FILE - As hikers and hunters head out on some of the same trails this fall, Utah wildlife officials warn hikers that they should wear bright clothing and take steps to make sure they're visible to hunters.

OGDEN — As hikers and hunters head out on some of the same trails this fall, Utah wildlife officials warn hikers that they should wear bright clothing and take steps to make sure they're visible to hunters.

Hunters can pretty much go anywhere hikers can, including the foothills, where an extended archery program allows hunters to help thin out urban deer populations, said Phil Douglass, outreach manager with the Utah Division of Wildlife Resources.

"I get that kind of question every year: Where is it safe to hike?" Douglass said. "My recommendation is to always be a defensive hiker."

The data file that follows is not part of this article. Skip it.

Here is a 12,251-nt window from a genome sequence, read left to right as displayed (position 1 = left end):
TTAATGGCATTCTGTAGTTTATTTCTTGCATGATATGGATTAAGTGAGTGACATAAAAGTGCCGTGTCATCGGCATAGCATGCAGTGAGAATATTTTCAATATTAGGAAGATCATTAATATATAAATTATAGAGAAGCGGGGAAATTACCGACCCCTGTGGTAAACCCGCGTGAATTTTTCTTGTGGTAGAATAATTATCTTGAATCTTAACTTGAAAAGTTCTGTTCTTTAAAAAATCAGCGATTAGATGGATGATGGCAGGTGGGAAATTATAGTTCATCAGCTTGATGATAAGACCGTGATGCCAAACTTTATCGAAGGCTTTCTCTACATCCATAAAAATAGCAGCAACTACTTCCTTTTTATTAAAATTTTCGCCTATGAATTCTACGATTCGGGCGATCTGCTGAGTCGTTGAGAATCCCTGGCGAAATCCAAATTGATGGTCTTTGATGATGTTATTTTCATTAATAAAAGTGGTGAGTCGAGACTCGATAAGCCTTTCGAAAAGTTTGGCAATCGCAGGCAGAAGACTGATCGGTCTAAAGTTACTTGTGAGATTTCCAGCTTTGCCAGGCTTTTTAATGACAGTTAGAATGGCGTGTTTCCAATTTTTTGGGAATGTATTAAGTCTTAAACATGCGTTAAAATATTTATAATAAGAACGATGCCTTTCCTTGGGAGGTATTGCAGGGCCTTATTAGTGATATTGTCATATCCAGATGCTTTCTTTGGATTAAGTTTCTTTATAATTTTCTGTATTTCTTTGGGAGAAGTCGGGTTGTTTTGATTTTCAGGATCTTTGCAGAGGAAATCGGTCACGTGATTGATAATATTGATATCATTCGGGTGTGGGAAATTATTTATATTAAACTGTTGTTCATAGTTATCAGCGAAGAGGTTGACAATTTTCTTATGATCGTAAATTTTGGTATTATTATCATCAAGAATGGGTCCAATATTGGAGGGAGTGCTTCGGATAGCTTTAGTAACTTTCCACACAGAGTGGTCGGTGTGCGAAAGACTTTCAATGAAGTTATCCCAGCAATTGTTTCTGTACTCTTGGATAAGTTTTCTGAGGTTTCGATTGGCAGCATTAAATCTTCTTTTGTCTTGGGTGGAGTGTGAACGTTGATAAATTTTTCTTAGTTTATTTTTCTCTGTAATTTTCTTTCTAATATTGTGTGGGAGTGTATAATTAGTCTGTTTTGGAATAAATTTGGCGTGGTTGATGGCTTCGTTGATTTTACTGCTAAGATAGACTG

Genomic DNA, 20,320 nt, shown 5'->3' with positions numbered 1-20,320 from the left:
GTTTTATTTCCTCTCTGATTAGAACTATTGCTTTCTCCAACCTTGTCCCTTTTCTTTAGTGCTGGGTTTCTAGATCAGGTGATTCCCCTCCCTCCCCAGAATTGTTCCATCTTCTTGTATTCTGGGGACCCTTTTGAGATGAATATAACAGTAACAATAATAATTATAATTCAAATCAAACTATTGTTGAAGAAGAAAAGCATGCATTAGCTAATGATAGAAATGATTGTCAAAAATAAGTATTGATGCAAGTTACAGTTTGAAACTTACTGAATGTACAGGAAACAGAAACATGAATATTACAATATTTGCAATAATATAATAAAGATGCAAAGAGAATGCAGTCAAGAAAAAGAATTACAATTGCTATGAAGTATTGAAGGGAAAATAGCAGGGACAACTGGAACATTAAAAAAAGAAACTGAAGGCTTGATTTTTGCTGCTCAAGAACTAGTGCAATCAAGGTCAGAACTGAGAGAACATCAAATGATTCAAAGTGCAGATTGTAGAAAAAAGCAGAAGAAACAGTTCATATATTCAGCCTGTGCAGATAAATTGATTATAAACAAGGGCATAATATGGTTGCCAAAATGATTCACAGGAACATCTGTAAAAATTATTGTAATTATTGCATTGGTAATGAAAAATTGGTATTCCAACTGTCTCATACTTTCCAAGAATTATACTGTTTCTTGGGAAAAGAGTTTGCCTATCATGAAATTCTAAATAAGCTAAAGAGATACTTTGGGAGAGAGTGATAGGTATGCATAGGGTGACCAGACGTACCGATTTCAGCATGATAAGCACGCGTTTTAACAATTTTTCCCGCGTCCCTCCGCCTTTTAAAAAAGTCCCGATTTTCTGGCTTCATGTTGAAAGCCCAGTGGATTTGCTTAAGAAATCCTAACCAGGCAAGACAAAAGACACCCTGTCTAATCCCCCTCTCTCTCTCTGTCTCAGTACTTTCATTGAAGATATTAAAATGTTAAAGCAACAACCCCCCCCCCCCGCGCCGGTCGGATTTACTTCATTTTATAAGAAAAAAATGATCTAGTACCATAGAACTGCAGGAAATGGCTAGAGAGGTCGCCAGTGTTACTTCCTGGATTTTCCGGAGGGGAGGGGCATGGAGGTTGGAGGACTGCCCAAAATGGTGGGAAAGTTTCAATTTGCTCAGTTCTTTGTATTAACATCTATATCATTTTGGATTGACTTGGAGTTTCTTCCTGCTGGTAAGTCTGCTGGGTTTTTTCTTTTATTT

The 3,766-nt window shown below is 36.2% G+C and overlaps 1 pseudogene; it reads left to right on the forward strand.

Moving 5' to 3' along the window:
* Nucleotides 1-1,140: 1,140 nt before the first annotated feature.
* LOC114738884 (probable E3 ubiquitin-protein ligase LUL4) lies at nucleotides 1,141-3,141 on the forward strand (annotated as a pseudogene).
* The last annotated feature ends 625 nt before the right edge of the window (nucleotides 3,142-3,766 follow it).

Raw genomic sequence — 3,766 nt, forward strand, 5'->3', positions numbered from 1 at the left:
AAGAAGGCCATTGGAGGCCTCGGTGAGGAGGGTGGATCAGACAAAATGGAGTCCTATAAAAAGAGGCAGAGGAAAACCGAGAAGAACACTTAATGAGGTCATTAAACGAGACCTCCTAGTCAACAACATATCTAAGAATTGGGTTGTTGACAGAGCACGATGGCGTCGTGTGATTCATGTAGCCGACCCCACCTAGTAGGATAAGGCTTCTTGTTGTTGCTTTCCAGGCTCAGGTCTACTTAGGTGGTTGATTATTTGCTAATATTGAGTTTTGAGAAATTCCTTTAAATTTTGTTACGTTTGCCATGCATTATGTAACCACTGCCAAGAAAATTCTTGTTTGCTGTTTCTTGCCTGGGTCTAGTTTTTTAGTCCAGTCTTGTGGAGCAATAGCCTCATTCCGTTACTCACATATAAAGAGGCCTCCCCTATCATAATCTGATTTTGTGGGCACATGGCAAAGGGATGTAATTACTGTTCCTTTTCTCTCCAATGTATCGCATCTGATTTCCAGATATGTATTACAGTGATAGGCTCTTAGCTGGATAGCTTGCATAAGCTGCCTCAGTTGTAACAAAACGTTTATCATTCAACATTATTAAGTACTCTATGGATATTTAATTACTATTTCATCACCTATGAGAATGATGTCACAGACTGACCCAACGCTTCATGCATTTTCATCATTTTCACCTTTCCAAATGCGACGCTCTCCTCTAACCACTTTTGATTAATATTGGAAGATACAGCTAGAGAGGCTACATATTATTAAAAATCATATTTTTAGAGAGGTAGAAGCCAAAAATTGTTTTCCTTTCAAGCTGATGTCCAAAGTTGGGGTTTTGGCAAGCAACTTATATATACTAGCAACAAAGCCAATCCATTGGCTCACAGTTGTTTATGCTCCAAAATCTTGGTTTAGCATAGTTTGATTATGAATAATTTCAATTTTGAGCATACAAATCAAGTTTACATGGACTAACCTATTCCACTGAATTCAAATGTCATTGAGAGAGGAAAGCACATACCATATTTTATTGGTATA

He recommends hikers wear orange, like hunters, according to the Standard-Examiner.

"We don't want there to be a gap between outdoors enthusiasts," Douglass said. "We want to bridge that gap."

And fall is the busiest time of the year for hunters, he said.

Douglass, a 30-year DWR employee, said he isn't aware of any incidents between hunters and hikers in the state.

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Hunters are required to take hunter education courses and obtain licenses and permits before they can hunt, which are meant to limit conflicts and injury, he said.

"Hunters, they go through an extensive hunter education course that routinely hammers in, 'Make sure of your target before you pull the trigger,'" Douglass said.

There have been six hunting-related deaths in Utah since 2007. Last year, the Division of Wildlife Resources issued 435,024 hunting licenses and had five incidents with zero deaths.

Douglass said hunters actually provide benefits to hikers, such as funding wildlife management areas with trails open to the nonhunting public.